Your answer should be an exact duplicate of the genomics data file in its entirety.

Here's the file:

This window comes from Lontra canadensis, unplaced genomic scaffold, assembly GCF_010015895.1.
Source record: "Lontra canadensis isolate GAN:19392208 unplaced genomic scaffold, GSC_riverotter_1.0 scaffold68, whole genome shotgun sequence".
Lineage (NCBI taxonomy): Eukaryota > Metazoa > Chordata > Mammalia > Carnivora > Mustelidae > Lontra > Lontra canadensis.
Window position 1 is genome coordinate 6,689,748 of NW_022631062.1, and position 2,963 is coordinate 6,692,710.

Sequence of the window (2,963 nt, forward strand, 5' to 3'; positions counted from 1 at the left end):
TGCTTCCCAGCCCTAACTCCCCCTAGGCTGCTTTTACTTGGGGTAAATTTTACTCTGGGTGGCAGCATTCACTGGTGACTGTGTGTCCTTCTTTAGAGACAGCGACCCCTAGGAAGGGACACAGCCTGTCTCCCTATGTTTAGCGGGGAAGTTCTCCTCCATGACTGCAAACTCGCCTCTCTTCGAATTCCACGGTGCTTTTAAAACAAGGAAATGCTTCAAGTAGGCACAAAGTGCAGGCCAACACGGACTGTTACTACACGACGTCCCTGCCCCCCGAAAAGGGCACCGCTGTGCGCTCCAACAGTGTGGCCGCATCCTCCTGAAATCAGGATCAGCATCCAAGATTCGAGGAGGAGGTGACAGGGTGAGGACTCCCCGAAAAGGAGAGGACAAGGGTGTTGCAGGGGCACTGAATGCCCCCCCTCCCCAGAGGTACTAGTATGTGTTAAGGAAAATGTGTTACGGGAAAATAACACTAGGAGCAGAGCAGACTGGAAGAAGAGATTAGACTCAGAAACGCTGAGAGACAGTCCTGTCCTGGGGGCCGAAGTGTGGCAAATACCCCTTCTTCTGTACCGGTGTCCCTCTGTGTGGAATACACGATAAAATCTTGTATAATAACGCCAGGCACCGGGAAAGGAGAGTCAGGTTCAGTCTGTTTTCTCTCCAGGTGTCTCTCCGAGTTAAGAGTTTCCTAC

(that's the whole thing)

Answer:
This window comes from Lontra canadensis, unplaced genomic scaffold, assembly GCF_010015895.1.
Source record: "Lontra canadensis isolate GAN:19392208 unplaced genomic scaffold, GSC_riverotter_1.0 scaffold68, whole genome shotgun sequence".
Lineage (NCBI taxonomy): Eukaryota > Metazoa > Chordata > Mammalia > Carnivora > Mustelidae > Lontra > Lontra canadensis.
Window position 1 is genome coordinate 6,689,748 of NW_022631062.1, and position 2,963 is coordinate 6,692,710.

Sequence of the window (2,963 nt, forward strand, 5' to 3'; positions counted from 1 at the left end):
TGCTTCCCAGCCCTAACTCCCCCTAGGCTGCTTTTACTTGGGGTAAATTTTACTCTGGGTGGCAGCATTCACTGGTGACTGTGTGTCCTTCTTTAGAGACAGCGACCCCTAGGAAGGGACACAGCCTGTCTCCCTATGTTTAGCGGGGAAGTTCTCCTCCATGACTGCAAACTCGCCTCTCTTCGAATTCCACGGTGCTTTTAAAACAAGGAAATGCTTCAAGTAGGCACAAAGTGCAGGCCAACACGGACTGTTACTACACGACGTCCCTGCCCCCCGAAAAGGGCACCGCTGTGCGCTCCAACAGTGTGGCCGCATCCTCCTGAAATCAGGATCAGCATCCAAGATTCGAGGAGGAGGTGACAGGGTGAGGACTCCCCGAAAAGGAGAGGACAAGGGTGTTGCAGGGGCACTGAATGCCCCCCCTCCCCAGAGGTACTAGTATGTGTTAAGGAAAATGTGTTACGGGAAAATAACACTAGGAGCAGAGCAGACTGGAAGAAGAGATTAGACTCAGAAACGCTGAGAGACAGTCCTGTCCTGGGGGCCGAAGTGTGGCAAATACCCCTTCTTCTGTACCGGTGTCCCTCTGTGTGGAATACACGATAAAATCTTGTATAATAACGCCAGGCACCGGGAAAGGAGAGTCAGGTTCAGTCTGTTTTCTCTCCAGGTGTCTCTCCGAGTTAAGAGTTTCCTAC